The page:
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Microsoft word - diabetes-medicationanalysis.doc


Potential Effect of a Low-Fat, Vegan Diet on Medication Costs in
Type 2 Diabetes

Diabetes treatment typical y involves the use of several pharmaceutical agents.
Often, one, two, or more drugs are required for blood glucose control, along with
additional agents to reduce blood cholesterol and blood pressure. While drug
treatments are often necessary and can be lifesaving, their use entails significant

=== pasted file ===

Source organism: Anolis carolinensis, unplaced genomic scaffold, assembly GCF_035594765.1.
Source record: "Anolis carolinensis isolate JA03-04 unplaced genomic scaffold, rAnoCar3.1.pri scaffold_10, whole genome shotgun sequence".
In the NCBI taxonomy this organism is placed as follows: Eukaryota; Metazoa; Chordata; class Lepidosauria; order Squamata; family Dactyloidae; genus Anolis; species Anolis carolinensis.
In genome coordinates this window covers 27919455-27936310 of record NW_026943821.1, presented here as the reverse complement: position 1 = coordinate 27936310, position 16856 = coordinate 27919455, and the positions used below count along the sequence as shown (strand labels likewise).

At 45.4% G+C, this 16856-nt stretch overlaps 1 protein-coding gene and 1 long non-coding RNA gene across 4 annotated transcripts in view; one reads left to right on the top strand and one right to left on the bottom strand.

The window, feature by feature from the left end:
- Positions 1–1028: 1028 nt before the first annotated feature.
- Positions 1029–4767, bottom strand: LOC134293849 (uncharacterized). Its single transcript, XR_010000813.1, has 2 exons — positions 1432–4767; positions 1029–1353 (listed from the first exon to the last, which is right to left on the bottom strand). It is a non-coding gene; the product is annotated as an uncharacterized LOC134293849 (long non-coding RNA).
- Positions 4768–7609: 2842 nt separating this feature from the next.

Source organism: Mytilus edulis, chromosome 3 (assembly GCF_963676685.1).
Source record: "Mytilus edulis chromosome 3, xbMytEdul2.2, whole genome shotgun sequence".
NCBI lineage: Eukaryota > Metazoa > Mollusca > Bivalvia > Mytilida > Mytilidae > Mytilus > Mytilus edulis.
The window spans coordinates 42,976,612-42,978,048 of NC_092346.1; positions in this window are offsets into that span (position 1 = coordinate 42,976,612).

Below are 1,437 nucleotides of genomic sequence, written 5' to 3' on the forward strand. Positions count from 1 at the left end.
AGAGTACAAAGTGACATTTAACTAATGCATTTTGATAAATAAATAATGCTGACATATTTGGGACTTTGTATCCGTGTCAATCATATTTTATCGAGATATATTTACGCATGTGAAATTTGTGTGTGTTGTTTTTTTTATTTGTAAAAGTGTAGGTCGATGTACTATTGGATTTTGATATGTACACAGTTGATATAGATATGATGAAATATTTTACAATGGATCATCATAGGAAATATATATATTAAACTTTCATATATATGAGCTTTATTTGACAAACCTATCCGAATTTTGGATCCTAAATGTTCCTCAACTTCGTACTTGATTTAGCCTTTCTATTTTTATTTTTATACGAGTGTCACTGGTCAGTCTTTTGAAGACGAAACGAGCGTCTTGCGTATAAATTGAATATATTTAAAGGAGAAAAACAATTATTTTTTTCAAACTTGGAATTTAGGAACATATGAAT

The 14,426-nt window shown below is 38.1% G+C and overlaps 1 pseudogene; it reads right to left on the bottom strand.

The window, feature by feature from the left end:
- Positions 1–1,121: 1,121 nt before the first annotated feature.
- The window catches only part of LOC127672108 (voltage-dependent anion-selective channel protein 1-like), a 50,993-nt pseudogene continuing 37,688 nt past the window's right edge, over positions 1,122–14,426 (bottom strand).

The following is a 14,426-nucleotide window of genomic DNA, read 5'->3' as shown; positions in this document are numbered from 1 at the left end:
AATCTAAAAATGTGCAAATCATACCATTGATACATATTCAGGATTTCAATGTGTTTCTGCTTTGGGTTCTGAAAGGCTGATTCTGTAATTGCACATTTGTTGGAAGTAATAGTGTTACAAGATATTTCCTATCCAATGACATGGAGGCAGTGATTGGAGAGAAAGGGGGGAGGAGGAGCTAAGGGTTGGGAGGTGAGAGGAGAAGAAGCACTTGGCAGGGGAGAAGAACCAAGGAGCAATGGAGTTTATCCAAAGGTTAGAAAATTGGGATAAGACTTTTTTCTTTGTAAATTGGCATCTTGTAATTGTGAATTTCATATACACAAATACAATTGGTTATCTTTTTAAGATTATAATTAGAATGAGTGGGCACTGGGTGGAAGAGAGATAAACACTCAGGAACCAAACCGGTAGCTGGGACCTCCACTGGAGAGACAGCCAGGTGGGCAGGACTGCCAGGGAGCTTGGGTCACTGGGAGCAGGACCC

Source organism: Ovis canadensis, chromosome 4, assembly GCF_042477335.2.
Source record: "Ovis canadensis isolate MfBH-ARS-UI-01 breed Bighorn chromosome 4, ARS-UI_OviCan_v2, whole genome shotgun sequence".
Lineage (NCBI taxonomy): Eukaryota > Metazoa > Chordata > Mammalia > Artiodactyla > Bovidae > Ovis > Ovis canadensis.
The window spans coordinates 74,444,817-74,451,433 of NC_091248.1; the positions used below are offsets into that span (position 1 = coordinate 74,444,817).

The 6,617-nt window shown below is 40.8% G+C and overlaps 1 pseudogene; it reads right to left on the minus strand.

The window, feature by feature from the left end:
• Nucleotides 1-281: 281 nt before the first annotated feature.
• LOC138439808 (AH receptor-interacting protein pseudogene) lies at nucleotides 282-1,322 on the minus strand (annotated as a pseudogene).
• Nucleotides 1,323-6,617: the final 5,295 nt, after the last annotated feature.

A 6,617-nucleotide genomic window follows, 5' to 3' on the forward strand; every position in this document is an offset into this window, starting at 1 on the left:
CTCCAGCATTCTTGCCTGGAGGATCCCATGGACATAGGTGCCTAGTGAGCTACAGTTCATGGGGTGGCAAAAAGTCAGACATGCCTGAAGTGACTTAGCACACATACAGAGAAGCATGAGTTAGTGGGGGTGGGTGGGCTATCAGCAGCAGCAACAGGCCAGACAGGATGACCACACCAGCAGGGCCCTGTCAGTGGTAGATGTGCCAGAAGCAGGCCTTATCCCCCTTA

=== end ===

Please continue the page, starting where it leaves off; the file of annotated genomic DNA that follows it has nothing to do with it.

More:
costs, as wel as adverse effects.
Recent studies suggest that diet changes al ow individuals with diabetes to
achieve benefits that are similar to those of medications and may al ow
reductions in medication use. In particular, low-fat vegetarian and vegan diets
reduce blood glucose, blood cholesterol, and blood pressure, and help control
body weight. The fol owing brief analysis examines the potential for cost savings
that may accrue from reductions in medication use that may be expected from
the use of a low-fat vegan diet for type 2 diabetes.
An Example Regimen

An example of a common drug regimen in current use for individuals with
diabetes includes al of the fol owing: